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Does the response to Bain’s business in South Africa show corporate accountability is improving?

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Bain & Co has been banned from entering into any governmental contracts with the UK for the next three years. Jacob Rees-Mogg MP has officially disallowed Bain from entering into tenders for governmental contracts.

The Cabinet’s official spokesperson has said that after reviewing documents the South African Government Commission released, the Cabinet decided to exclude Bain & Co from competing for governmental contracts.

Bain has made an official statement, in which it confirms that it has started a procedure known as judicial review. A proceeding in which the High Court reviews the lawfulness, rationality, and / or procedural fairness of an action or decision of a public body. In this case, the minister’s decision to ban Bain from tendering for governmental contracts in the UK.

What Bain & Co did was to enter into a contract with the South African government to restructure the South African Revenue Service (SARS). Somewhere during the ensuing cooperation, the firm became tangled in corruption. The South African judicial commission found that Bain, working under President Zuma, was involved in corrupt processes. The Financial Times reveals that there were “close connections” between Bain’s partners and the now jailed President Zuma. Bain has paid back the fees it collected for its work in South Africa.

The South African government has not decided to follow in the UK’s footsteps and ban Bain in South Africa. As BusinessTech suggests, this lack of action from the South African government could be because they are still trying to deal with the aftermath of the scandal – which brought down a previous head of state. The fragile institutions of South Africa took a hit, and the priority should be to get them back up and running properly. So that the most vulnerable in South Africa don’t have to bear the costs.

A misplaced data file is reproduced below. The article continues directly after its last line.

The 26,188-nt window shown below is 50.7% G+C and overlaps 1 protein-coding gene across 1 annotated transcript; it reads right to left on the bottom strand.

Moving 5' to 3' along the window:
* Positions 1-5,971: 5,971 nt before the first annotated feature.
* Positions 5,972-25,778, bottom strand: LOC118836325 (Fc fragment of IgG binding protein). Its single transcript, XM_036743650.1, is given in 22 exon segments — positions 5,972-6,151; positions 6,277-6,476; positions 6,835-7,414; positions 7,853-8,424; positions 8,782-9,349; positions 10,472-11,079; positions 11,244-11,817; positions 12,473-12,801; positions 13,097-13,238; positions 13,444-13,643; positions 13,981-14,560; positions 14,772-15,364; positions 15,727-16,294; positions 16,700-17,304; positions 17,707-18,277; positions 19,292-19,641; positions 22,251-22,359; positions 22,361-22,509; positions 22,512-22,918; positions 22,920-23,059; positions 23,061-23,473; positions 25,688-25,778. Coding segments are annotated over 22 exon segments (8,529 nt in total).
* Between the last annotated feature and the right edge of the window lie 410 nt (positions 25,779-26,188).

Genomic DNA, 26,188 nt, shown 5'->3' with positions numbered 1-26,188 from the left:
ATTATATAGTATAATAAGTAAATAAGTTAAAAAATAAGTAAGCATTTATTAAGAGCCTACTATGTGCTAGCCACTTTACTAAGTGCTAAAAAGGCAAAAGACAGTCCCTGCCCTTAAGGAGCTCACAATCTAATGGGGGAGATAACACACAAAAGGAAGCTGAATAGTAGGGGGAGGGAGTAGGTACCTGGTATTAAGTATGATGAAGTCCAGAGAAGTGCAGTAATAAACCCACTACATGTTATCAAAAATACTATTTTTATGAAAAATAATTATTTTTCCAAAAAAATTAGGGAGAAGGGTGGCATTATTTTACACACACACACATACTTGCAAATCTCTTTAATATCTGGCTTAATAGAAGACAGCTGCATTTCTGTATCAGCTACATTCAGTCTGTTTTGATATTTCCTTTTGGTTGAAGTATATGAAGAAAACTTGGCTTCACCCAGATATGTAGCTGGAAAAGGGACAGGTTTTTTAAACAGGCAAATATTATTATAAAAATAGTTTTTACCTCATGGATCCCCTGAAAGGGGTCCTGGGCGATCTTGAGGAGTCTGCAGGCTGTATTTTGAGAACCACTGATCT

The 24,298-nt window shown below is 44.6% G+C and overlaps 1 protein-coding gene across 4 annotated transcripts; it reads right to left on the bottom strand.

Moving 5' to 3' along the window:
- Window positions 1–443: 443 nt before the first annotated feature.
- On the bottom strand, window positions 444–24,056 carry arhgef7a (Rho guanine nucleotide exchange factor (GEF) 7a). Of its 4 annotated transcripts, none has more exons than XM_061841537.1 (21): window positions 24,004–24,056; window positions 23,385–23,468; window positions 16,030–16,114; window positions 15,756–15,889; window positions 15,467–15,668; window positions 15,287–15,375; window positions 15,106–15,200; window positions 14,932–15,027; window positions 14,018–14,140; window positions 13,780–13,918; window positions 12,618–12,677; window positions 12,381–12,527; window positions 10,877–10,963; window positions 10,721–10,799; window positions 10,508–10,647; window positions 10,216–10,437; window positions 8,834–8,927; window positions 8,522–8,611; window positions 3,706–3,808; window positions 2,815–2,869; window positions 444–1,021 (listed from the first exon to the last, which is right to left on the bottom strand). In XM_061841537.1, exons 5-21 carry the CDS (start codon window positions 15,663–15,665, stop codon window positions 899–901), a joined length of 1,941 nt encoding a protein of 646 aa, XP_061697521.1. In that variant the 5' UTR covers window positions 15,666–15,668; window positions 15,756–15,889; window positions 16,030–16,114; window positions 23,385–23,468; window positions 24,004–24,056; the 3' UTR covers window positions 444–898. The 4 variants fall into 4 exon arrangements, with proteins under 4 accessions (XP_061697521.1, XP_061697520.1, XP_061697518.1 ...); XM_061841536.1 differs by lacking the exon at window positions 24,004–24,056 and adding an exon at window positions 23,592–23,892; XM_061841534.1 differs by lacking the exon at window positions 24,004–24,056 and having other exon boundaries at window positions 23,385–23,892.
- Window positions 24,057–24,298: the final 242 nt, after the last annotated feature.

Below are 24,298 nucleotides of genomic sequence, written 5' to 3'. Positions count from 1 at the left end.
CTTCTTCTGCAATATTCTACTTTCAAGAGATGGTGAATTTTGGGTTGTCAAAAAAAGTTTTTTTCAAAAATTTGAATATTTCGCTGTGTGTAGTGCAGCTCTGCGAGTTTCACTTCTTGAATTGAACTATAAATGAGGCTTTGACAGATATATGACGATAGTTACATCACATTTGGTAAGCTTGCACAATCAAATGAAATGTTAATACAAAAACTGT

On the other hand, South Africa’s business community is backing Bain. Bain’s work has been now readmitted to the Business Leadership South Africa, whose Chief has said that BLS’s board is satisfied with the work Bain has undertaken to redeem itself.

Lord Hain has called on Joe Biden to take the same action as the UK in the US, but so far, there has been no response from the White House. The White House has not made any statements either to condemn Bain or support them. Bain is part of the “Big Three” – the three consulting companies which command the biggest revenue – alongside two other US based companies, McKinsey and Boston Consulting Group.

The ban in the UK, combined with potential action in the US, and the reputational damage to the Bain business in South Africa, has hurt the company. The question arises however, who should bear the brunt of the financial cost? Would it be the partners, who have been recruiting and handling clients such as Jacob Zuma, or regular low level employees losing their jobs?

The managing partner for South Africa said that the firm is “accountable for its mistakes,” as well as that they “regret any role in the damage to this critical institution [meaning SARS],” but he denied any involvement in corruption. 

The term “state of capture” has come up frequently in discussions around Bain’s role in South Africa. State of capture refers to a manipulation of state resources for private gain. For example, restructuring the tax revenue service for the personal gain of a client. Which client then pays the given company millions of pounds. As Bain did in South Africa.